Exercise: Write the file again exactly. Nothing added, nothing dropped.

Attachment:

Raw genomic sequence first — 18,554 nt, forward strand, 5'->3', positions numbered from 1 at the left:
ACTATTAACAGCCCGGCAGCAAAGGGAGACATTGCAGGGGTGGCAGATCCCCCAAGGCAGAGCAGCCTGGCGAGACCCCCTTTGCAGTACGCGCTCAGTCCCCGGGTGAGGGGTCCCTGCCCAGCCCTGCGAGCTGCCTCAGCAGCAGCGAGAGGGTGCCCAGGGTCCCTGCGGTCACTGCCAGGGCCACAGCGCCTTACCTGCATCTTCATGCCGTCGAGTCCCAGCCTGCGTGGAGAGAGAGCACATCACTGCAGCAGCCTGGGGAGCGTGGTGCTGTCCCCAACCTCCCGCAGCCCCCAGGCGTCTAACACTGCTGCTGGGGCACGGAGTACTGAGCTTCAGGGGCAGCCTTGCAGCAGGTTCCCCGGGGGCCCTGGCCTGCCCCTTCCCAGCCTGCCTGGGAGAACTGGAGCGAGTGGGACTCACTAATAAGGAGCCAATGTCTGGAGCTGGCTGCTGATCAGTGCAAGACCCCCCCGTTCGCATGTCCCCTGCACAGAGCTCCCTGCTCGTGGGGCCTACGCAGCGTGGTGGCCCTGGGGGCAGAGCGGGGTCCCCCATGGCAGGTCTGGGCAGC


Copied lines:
Raw genomic sequence first — 18,554 nt, forward strand, 5'->3', positions numbered from 1 at the left:
ACTATTAACAGCCCGGCAGCAAAGGGAGACATTGCAGGGGTGGCAGATCCCCCAAGGCAGAGCAGCCTGGCGAGACCCCCTTTGCAGTACGCGCTCAGTCCCCGGGTGAGGGGTCCCTGCCCAGCCCTGCGAGCTGCCTCAGCAGCAGCGAGAGGGTGCCCAGGGTCCCTGCGGTCACTGCCAGGGCCACAGCGCCTTACCTGCATCTTCATGCCGTCGAGTCCCAGCCTGCGTGGAGAGAGAGCACATCACTGCAGCAGCCTGGGGAGCGTGGTGCTGTCCCCAACCTCCCGCAGCCCCCAGGCGTCTAACACTGCTGCTGGGGCACGGAGTACTGAGCTTCAGGGGCAGCCTTGCAGCAGGTTCCCCGGGGGCCCTGGCCTGCCCCTTCCCAGCCTGCCTGGGAGAACTGGAGCGAGTGGGACTCACTAATAAGGAGCCAATGTCTGGAGCTGGCTGCTGATCAGTGCAAGACCCCCCCGTTCGCATGTCCCCTGCACAGAGCTCCCTGCTCGTGGGGCCTACGCAGCGTGGTGGCCCTGGGGGCAGAGCGGGGTCCCCCATGGCAGGTCTGGGCAGC